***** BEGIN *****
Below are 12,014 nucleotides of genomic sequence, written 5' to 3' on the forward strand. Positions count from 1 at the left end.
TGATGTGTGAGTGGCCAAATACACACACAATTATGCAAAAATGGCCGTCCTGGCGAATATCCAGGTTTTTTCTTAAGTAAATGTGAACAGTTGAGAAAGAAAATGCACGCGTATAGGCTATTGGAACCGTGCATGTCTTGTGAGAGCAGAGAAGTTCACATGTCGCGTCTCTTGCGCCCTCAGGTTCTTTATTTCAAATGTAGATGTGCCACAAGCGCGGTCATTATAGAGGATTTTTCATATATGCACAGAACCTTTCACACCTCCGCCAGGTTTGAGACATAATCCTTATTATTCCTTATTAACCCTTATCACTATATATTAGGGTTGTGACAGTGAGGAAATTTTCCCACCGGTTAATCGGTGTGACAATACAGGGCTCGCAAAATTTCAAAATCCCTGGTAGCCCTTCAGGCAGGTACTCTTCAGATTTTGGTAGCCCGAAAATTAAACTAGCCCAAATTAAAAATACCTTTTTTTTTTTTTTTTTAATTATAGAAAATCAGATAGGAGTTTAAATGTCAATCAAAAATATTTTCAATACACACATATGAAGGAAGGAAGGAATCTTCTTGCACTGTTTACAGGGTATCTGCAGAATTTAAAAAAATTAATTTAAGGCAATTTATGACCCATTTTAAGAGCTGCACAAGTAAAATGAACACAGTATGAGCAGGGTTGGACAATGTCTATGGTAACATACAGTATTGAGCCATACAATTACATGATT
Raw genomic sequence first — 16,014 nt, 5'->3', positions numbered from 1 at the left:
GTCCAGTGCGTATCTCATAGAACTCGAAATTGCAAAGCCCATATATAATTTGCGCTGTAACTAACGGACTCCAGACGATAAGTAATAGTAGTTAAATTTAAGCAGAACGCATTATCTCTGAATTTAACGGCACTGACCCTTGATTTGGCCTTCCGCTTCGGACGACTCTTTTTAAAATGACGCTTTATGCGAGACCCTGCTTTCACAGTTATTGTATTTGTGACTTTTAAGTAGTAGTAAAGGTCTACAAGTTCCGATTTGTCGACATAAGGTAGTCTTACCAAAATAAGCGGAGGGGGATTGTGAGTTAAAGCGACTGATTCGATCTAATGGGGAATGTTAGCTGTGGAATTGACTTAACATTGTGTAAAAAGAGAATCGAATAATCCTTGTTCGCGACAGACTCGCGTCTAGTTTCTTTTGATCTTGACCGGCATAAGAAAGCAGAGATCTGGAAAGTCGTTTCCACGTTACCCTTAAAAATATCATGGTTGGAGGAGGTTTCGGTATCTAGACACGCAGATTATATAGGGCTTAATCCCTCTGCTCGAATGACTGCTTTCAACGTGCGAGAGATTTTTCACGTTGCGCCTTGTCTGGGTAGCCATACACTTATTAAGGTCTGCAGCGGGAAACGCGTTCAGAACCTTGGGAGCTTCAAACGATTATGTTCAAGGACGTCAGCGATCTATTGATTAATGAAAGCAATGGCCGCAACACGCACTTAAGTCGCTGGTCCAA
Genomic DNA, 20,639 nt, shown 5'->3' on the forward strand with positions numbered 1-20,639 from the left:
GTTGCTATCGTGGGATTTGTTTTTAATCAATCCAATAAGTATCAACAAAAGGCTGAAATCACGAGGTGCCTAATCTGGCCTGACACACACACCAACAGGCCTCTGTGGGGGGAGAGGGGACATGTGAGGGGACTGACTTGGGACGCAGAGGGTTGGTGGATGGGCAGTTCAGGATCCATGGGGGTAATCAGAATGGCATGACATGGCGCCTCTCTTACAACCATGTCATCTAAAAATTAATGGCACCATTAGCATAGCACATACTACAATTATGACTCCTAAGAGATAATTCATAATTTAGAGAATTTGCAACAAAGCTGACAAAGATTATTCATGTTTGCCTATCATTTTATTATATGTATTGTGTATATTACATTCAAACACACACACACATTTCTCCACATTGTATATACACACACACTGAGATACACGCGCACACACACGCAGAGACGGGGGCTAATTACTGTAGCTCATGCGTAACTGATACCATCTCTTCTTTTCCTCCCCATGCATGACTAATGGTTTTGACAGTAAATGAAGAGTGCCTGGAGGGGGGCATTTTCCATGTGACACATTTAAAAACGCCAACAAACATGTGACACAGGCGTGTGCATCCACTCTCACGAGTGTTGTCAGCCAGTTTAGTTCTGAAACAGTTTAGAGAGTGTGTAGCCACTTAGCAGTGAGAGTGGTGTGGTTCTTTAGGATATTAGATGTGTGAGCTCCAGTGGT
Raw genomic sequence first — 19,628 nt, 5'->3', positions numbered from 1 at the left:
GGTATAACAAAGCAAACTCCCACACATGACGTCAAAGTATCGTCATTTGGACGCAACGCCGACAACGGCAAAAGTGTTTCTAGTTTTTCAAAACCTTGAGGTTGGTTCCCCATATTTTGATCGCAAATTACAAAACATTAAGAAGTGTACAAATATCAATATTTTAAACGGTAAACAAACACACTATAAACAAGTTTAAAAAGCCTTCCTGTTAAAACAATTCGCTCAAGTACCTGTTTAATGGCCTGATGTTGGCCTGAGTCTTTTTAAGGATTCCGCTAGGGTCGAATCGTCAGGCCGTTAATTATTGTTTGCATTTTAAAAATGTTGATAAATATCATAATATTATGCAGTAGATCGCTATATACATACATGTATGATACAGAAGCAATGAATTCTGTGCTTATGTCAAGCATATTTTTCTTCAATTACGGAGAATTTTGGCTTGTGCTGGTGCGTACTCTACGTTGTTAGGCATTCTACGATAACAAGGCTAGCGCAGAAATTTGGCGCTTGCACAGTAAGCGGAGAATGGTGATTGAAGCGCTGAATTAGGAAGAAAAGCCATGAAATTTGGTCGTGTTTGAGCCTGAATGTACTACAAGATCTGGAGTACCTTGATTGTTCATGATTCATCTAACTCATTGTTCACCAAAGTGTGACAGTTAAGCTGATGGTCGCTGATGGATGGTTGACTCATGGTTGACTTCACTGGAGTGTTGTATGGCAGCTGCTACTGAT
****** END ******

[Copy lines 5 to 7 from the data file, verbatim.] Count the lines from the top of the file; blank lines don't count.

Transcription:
Genomic DNA, 20,639 nt, shown 5'->3' on the forward strand with positions numbered 1-20,639 from the left:
GTTGCTATCGTGGGATTTGTTTTTAATCAATCCAATAAGTATCAACAAAAGGCTGAAATCACGAGGTGCCTAATCTGGCCTGACACACACACCAACAGGCCTCTGTGGGGGGAGAGGGGACATGTGAGGGGACTGACTTGGGACGCAGAGGGTTGGTGGATGGGCAGTTCAGGATCCATGGGGGTAATCAGAATGGCATGACATGGCGCCTCTCTTACAACCATGTCATCTAAAAATTAATGGCACCATTAGCATAGCACATACTACAATTATGACTCCTAAGAGATAATTCATAATTTAGAGAATTTGCAACAAAGCTGACAAAGATTATTCATGTTTGCCTATCATTTTATTATATGTATTGTGTATATTACATTCAAACACACACACACATTTCTCCACATTGTATATACACACACACTGAGATACACGCGCACACACACGCAGAGACGGGGGCTAATTACTGTAGCTCATGCGTAACTGATACCATCTCTTCTTTTCCTCCCCATGCATGACTAATGGTTTTGACAGTAAATGAAGAGTGCCTGGAGGGGGGCATTTTCCATGTGACACATTTAAAAACGCCAACAAACATGTGACACAGGCGTGTGCATCCACTCTCACGAGTGTTGTCAGCCAGTTTAGTTCTGAAACAGTTTAGAGAGTGTGTAGCCACTTAGCAGTGAGAGTGGTGTGGTTCTTTAGGATATTAGATGTGTGAGCTCCAGTGGT
Raw genomic sequence first — 19,628 nt, 5'->3', positions numbered from 1 at the left: